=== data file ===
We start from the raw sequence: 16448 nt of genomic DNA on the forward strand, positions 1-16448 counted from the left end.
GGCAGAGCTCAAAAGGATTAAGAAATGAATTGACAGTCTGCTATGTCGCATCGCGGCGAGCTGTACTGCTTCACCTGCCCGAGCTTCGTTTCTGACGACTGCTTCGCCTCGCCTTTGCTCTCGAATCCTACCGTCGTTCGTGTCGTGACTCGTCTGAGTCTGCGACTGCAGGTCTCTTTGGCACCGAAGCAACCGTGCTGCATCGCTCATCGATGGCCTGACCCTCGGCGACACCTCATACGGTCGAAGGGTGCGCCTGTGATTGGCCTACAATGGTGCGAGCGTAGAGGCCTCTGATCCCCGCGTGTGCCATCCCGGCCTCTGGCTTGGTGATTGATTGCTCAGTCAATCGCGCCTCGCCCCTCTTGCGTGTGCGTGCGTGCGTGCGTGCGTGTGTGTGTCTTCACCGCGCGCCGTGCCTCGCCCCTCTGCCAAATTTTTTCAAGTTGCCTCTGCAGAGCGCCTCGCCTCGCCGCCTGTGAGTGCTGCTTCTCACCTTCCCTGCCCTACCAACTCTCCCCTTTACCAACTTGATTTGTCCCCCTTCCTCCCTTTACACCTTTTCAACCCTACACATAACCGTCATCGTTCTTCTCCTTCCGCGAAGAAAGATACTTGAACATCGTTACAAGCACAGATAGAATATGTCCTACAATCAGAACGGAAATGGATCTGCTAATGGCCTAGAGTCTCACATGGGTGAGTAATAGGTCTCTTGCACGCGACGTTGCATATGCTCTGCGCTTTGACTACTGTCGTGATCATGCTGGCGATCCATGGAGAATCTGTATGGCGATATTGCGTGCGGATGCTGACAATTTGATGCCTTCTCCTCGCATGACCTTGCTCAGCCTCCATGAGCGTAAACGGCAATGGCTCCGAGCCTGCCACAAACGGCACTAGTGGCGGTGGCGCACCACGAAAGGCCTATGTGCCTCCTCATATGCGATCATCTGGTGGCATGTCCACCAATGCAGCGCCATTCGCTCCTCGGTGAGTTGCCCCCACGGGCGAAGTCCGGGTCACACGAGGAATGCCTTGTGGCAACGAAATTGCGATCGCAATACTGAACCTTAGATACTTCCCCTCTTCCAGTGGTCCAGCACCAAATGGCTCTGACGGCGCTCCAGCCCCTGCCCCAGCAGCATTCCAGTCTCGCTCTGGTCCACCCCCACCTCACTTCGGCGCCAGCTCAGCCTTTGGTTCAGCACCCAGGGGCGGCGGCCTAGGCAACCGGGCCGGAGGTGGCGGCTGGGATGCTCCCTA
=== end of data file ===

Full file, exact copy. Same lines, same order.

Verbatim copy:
We start from the raw sequence: 16448 nt of genomic DNA on the forward strand, positions 1-16448 counted from the left end.
GGCAGAGCTCAAAAGGATTAAGAAATGAATTGACAGTCTGCTATGTCGCATCGCGGCGAGCTGTACTGCTTCACCTGCCCGAGCTTCGTTTCTGACGACTGCTTCGCCTCGCCTTTGCTCTCGAATCCTACCGTCGTTCGTGTCGTGACTCGTCTGAGTCTGCGACTGCAGGTCTCTTTGGCACCGAAGCAACCGTGCTGCATCGCTCATCGATGGCCTGACCCTCGGCGACACCTCATACGGTCGAAGGGTGCGCCTGTGATTGGCCTACAATGGTGCGAGCGTAGAGGCCTCTGATCCCCGCGTGTGCCATCCCGGCCTCTGGCTTGGTGATTGATTGCTCAGTCAATCGCGCCTCGCCCCTCTTGCGTGTGCGTGCGTGCGTGCGTGCGTGTGTGTGTCTTCACCGCGCGCCGTGCCTCGCCCCTCTGCCAAATTTTTTCAAGTTGCCTCTGCAGAGCGCCTCGCCTCGCCGCCTGTGAGTGCTGCTTCTCACCTTCCCTGCCCTACCAACTCTCCCCTTTACCAACTTGATTTGTCCCCCTTCCTCCCTTTACACCTTTTCAACCCTACACATAACCGTCATCGTTCTTCTCCTTCCGCGAAGAAAGATACTTGAACATCGTTACAAGCACAGATAGAATATGTCCTACAATCAGAACGGAAATGGATCTGCTAATGGCCTAGAGTCTCACATGGGTGAGTAATAGGTCTCTTGCACGCGACGTTGCATATGCTCTGCGCTTTGACTACTGTCGTGATCATGCTGGCGATCCATGGAGAATCTGTATGGCGATATTGCGTGCGGATGCTGACAATTTGATGCCTTCTCCTCGCATGACCTTGCTCAGCCTCCATGAGCGTAAACGGCAATGGCTCCGAGCCTGCCACAAACGGCACTAGTGGCGGTGGCGCACCACGAAAGGCCTATGTGCCTCCTCATATGCGATCATCTGGTGGCATGTCCACCAATGCAGCGCCATTCGCTCCTCGGTGAGTTGCCCCCACGGGCGAAGTCCGGGTCACACGAGGAATGCCTTGTGGCAACGAAATTGCGATCGCAATACTGAACCTTAGATACTTCCCCTCTTCCAGTGGTCCAGCACCAAATGGCTCTGACGGCGCTCCAGCCCCTGCCCCAGCAGCATTCCAGTCTCGCTCTGGTCCACCCCCACCTCACTTCGGCGCCAGCTCAGCCTTTGGTTCAGCACCCAGGGGCGGCGGCCTAGGCAACCGGGCCGGAGGTGGCGGCTGGGATGCTCCCTA